This claim is intended to be obligatory by those who propound it. It is accepted as such – or supposed to be accepted, since it is logically unacceptable – only by those who lack the intellectual and material means to resist the obligation. Ibn Rushd of al-Andalus possessed the intellectual means (The Incoherence of the Incoherence), but lacked sufficient material means. All the same, because the pseudo-synthesis requiring eternally foreclosed independent interpretation could only have been provisional; because the Mutazalite mode of interpretation is the only viable one in a vastly changed and ever-changing (human, dialectical) world – because Ghazalian Islam is, in short, reactionary and was intended to be – contemporary Islam itself is visibly evolving in alternative directions, just as the entire history of Islam since Ghazali is the history of astronomically wide orbital diversion from the impossible fixed/eternal/unchanging enforced/unenforceable Ghazalian interpretations (that are not supposed to be multiple).
The eventual victory of Ibn Rushd is inevitable either through the success of the global human project, or its shattering. For now, even and especially the most reactionary schools of anti-interpretationalist Islamic interpretation are evolving: Because they must either evolve or die out, as with any other organic adaptation whose former utility has begun to disappear, and which has instead become, not merely vestigial, but survival-negative/non-adaptive. This imperative holds true at the center of reactionary Sunni Islam, Saudi Arabia, in an extended fight for its political and cultural life against neo-extremist Salafists and also unable to segregate itself permanently from modernity, and is also true in Iran, where the contradictions of Khomeinist fundamentalism have been dramatically exposed in acts that have shocked the Shi’a conscience. The same patterns are visible in interpretations of sharia by people like Imam Rauf or the Grand Mufti of Cairo, and in the work of (even more) demonized figures like Qaradawi and the recently deceased Fadlallah.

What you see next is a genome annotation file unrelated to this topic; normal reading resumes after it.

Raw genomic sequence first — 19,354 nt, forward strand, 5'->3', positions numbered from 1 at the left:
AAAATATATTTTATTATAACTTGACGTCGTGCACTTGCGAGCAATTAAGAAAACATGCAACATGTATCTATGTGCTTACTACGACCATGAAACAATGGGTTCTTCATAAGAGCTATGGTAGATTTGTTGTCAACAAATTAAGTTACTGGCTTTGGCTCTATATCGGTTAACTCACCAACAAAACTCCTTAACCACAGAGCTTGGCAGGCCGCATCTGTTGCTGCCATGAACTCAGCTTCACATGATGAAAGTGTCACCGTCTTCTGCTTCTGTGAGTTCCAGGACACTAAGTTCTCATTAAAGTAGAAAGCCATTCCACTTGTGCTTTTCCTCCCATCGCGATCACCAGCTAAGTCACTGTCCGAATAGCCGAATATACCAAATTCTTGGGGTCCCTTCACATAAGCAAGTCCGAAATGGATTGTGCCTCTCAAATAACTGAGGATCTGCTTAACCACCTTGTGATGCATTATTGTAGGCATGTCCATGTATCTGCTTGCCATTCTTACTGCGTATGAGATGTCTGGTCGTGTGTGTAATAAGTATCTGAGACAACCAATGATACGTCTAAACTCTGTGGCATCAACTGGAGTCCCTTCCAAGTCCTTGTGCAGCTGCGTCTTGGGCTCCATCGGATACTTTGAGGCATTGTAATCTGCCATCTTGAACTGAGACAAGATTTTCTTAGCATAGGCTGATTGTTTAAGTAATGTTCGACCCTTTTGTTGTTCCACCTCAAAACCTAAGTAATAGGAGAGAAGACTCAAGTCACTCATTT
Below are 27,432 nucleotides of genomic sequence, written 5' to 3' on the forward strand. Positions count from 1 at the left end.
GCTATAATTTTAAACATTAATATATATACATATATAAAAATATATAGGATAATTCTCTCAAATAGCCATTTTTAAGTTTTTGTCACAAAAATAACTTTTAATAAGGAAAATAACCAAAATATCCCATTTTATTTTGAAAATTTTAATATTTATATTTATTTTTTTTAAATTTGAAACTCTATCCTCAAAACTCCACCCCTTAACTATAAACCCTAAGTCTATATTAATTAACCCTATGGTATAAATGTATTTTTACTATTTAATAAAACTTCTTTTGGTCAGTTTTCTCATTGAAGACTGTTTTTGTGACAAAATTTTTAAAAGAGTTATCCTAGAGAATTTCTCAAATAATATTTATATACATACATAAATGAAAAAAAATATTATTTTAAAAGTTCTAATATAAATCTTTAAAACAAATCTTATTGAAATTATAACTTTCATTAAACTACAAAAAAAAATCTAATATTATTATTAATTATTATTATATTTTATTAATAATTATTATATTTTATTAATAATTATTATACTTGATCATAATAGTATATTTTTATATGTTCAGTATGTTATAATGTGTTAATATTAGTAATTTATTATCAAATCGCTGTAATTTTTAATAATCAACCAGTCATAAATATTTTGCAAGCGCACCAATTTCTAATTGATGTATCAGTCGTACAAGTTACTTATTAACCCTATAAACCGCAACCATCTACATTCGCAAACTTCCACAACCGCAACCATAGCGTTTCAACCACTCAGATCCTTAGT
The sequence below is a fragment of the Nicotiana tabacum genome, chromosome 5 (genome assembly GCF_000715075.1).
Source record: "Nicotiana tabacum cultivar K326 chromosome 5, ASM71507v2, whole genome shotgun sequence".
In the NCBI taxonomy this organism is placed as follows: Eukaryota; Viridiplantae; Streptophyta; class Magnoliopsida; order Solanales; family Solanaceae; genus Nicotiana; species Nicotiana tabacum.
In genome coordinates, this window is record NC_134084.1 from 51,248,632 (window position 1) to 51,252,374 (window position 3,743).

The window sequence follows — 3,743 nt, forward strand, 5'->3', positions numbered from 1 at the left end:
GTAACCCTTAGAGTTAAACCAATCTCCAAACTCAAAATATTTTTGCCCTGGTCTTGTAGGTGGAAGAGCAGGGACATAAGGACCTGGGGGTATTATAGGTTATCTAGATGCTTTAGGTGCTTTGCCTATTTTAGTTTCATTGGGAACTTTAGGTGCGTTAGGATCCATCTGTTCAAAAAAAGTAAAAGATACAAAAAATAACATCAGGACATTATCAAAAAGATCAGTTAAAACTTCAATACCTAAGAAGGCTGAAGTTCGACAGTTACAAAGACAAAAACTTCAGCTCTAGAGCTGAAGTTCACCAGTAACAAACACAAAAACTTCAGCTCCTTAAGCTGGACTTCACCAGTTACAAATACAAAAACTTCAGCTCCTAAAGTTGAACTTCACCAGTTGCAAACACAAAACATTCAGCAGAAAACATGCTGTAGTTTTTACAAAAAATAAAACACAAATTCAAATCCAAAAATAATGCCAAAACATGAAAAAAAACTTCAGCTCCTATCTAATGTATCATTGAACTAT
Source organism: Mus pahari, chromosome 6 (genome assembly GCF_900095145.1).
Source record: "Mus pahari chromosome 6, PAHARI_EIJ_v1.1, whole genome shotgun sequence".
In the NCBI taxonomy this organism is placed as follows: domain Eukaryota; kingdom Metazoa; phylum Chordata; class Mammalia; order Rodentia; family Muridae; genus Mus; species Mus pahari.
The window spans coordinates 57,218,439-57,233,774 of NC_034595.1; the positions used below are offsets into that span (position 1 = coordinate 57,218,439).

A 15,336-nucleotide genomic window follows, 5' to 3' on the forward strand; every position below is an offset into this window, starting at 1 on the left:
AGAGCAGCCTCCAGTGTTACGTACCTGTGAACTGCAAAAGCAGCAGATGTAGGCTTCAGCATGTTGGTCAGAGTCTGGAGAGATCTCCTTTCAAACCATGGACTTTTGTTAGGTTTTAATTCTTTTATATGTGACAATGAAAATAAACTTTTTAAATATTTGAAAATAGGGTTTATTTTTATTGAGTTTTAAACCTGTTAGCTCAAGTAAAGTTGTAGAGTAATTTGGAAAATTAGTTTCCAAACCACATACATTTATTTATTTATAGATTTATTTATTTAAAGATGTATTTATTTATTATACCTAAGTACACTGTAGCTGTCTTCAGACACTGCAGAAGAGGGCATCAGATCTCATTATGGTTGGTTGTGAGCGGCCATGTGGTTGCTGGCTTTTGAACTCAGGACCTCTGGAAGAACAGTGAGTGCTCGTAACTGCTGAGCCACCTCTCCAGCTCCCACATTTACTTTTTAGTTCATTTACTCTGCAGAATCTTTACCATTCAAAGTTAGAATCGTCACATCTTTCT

In short, the notion that Islam could be “unchanging” is a fundamentalist-literalist notion, untenable in any real world. The attempt to “make it real” emerges as escalating violence. It is the task of the supposedly more advanced West to allow and where possible to encourage a natural evolution from within Islam in the direction of its overwhelming material and moral self-interest, which also happens to coincide with philosophically defensible “truth” and the emerging syncretism of globalized culture – which is also Americanized culture, because American culture is pre-eminently syncretic in operation (negatively syncretic in foundational concept). Instead, rightwing conservatives, pursuing their own particular political self-interest against the larger interest of the West and of Islam, and of the world, insist on reinforcement of the same pathological tendencies, and their own conduct increasingly betrays the parallel pathologies.
The remaining question for me, possibly not a political question strictly speaking, is the extent to which the dramatic embrace by conservatives of their own starkest self-contradictions, the expenditure of whatever remnant moral and intellectual authority on separating rightwing culture from the bases of that authority (Americanism), may serve the opposite of the intended parochial aims – and at what material cost.